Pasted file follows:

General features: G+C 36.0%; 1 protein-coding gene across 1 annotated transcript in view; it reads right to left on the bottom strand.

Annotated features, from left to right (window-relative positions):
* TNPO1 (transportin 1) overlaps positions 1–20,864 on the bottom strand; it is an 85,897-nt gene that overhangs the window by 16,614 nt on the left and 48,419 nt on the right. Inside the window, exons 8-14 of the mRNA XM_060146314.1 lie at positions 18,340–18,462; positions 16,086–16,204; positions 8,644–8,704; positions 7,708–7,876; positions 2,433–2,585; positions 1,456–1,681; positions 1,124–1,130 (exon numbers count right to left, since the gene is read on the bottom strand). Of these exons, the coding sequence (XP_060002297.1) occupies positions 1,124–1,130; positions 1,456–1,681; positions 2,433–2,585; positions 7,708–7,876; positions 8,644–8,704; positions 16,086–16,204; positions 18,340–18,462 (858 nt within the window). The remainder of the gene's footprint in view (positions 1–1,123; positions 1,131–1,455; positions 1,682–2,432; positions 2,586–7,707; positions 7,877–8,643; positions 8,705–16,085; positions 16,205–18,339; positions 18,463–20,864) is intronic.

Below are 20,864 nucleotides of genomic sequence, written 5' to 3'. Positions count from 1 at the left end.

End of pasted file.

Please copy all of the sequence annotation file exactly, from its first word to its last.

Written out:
General features: G+C 36.0%; 1 protein-coding gene across 1 annotated transcript in view; it reads right to left on the bottom strand.

Annotated features, from left to right (window-relative positions):
* TNPO1 (transportin 1) overlaps positions 1–20,864 on the bottom strand; it is an 85,897-nt gene that overhangs the window by 16,614 nt on the left and 48,419 nt on the right. Inside the window, exons 8-14 of the mRNA XM_060146314.1 lie at positions 18,340–18,462; positions 16,086–16,204; positions 8,644–8,704; positions 7,708–7,876; positions 2,433–2,585; positions 1,456–1,681; positions 1,124–1,130 (exon numbers count right to left, since the gene is read on the bottom strand). Of these exons, the coding sequence (XP_060002297.1) occupies positions 1,124–1,130; positions 1,456–1,681; positions 2,433–2,585; positions 7,708–7,876; positions 8,644–8,704; positions 16,086–16,204; positions 18,340–18,462 (858 nt within the window). The remainder of the gene's footprint in view (positions 1–1,123; positions 1,131–1,455; positions 1,682–2,432; positions 2,586–7,707; positions 7,877–8,643; positions 8,705–16,085; positions 16,205–18,339; positions 18,463–20,864) is intronic.

Below are 20,864 nucleotides of genomic sequence, written 5' to 3'. Positions count from 1 at the left end.